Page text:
Stiegler back among the big names of the World Pro Ski Tour

A year ago, Resi Stiegler retired from ski racing. Eight weeks ago she gave birth to her daughter, Rosi. A few days ago, she handed Rosi off to her husband to sneak in for an extra afternoon workout.

She had a race – two, in fact – to prepare.

The three-time US Olympian will make a near-return to World Pro Ski Tour championship racing this weekend at Taos Ski Valley in New Mexico. With lucrative prizes at stake, the field is filled with Olympians, World Cup stars, national team members, college stars and those coming out of retirement (see: Stiegler).

“I planned to win, because that’s who I am,” Stiegler said of his expectations with qualifying scheduled for Friday., a men’s and women’s parallel slalom race on Saturday and a parallel giant slalom race on Sunday. “But then I didn’t know they were coming.”

“They” would refer to Canadian Erin Mielzynski and American Paula Moltzan, who both competed at the Beijing Winter Games.

The circuit that has long attracted elite racers. With roots dating back to the late 1960s, it once featured the likes of Billy Kidd and the Mahre brothers (Phil and Steve) before disbanding around 1999.. The tour returned in 2017, but the world championships have been postponed for the past two years due to the pandemic.

$20,000 to be won for the male and female winners of both races. Additionally, there is a bonus of $25,000 for the male and female runner who performs best in the two events combined.

The competition will be held side-by-side on a super slalom course that includes pro-style jumps. One race each on the red and blue courses (for fairness), with the winner progressing in a March Madness-style slice based on time differential.

On the men’s side, there are names like Linus Strasser, who was part of Germany’s Olympic silver in the team parallel event in Beijing, and American River Radamus (fourth in the giant slalom in Beijing) . There is also Robert Cone, the 30-year-old Vermonter who has dominated the circuit for the past two seasons. In all, more than 50 men entered.

The court for women is smaller – around two dozen – but just as stacked. Moltzan is coming off the slalom crown at the US Championships.

The circuit is not designed to compete with the World Cup circuit. It’s just another avenue for racing competition.

“We are the NASCAR of their Formula 1 – complementary circuits,” explained WPST CEO Jon Franklin, whose partnership deals include Rocket Mortgage. “The action must be fast and furious.”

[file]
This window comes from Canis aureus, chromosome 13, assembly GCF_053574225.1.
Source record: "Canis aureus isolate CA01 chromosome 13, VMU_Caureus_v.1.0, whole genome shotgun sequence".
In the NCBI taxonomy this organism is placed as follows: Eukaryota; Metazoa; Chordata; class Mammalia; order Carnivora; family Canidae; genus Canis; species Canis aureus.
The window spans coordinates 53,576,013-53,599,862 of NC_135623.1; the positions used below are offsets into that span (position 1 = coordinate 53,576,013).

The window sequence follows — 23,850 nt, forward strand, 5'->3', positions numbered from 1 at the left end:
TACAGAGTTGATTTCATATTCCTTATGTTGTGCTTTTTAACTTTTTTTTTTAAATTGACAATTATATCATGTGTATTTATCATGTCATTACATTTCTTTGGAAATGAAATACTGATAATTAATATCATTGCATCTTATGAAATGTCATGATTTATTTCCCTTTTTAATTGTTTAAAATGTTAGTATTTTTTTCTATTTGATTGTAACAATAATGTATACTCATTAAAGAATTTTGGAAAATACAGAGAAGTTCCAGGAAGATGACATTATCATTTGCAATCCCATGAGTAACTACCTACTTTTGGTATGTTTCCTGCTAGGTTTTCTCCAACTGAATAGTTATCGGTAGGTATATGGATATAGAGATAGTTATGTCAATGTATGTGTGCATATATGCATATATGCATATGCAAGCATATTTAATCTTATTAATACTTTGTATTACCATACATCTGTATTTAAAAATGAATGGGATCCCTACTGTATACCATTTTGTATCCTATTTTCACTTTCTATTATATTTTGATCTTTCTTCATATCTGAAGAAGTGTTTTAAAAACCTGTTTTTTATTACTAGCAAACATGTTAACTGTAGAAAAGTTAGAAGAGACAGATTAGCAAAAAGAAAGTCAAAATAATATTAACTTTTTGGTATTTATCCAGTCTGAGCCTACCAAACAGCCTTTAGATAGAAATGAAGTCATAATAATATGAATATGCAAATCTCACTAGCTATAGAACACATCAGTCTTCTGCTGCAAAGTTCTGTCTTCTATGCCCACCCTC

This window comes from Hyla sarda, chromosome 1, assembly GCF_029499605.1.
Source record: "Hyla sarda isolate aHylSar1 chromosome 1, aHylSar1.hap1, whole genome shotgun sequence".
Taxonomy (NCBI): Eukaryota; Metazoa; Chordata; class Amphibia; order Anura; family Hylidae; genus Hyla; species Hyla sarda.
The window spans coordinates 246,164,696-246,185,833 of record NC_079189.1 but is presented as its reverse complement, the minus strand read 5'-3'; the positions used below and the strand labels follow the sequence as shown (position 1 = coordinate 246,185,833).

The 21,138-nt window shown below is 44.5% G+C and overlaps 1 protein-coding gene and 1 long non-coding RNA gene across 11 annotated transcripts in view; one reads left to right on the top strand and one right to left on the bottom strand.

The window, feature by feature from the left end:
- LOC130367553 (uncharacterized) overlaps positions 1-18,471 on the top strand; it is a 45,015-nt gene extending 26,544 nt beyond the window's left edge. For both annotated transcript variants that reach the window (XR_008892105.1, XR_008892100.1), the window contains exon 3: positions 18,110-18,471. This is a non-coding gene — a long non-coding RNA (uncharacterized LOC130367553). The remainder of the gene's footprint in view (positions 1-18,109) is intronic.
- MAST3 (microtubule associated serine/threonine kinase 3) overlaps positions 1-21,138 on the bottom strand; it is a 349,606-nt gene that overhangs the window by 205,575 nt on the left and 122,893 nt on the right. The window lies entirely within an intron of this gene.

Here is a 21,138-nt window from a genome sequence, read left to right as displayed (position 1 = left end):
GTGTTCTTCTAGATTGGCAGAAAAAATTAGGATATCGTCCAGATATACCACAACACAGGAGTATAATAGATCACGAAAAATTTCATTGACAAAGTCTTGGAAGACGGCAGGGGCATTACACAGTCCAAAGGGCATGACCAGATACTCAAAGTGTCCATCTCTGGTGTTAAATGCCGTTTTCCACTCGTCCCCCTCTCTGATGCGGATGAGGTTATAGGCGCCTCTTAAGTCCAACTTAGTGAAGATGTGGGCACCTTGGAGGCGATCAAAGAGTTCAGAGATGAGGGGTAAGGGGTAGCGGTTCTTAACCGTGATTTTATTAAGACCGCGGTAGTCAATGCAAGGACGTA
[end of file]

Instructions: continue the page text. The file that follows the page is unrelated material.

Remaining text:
Also expect the unexpected.

Such was the case of Tuva Norbye, the 25-year-old runner who retired from the Norwegian team due to a back problem. On a whim, Norbye, a graduate student from the University of Utah, decided to attend a WPST event in January. With borrowed skis and gear, she won the event and the $10,000 that came with it.

A month later, in Steamboat Springs, Colorado, she won again. Another $10,000.

For this event, she had her running gear shipped from home and increased her training. The riders go through a time trial on Friday to determine their seeding for the tournament, which will be a field of 16 for women and 32 for men.

“The level of competition is really high, and here for the finals it will be the highest it has ever been,” Norbye said. “I’m excited for this. Actually, I’m getting a little nervous too.

A casual conversation with her husband, German slalom racer David Ketterer, lured Stiegler to the starting grid. He simply asked: Would it be fun to run together at an event?

Extremely, thought Stiegler. And so here they are.

Excitement is mounting for Stiegler, 36, whose long but injury-filled career included 178 World Cup appearances – one podium finish – and more than a dozen surgeries. Stiegler retired last April after winning the slalom at the national championships.

Stiegler, who lives in Wyoming and trains in Jackson Hole, skied until the day Rosi was born at the beginning of February. She also watched the Beijing Games and her heart broke for her good friend Nina O’Brien, who fell near the finish line in the women’s giant slalom and suffered a compound leg. fracture.

Shortly after Rosi’s birthO’Brien wrote under Stiegler’s Instagram post, “I know a good babysitter who has lots of free time.”

Stiegler said she was thrilled to support the race.

“If this really awesome thing goes well, I can really have a fun year (on the World Pro Ski Tour) next year,” said Stiegler, who coaches her husband and helps out. oversee Stiegler ski race camps. with his brother.

Any chance of a full-scale comeback?

“I’m retired,” Stiegler said with a laugh.


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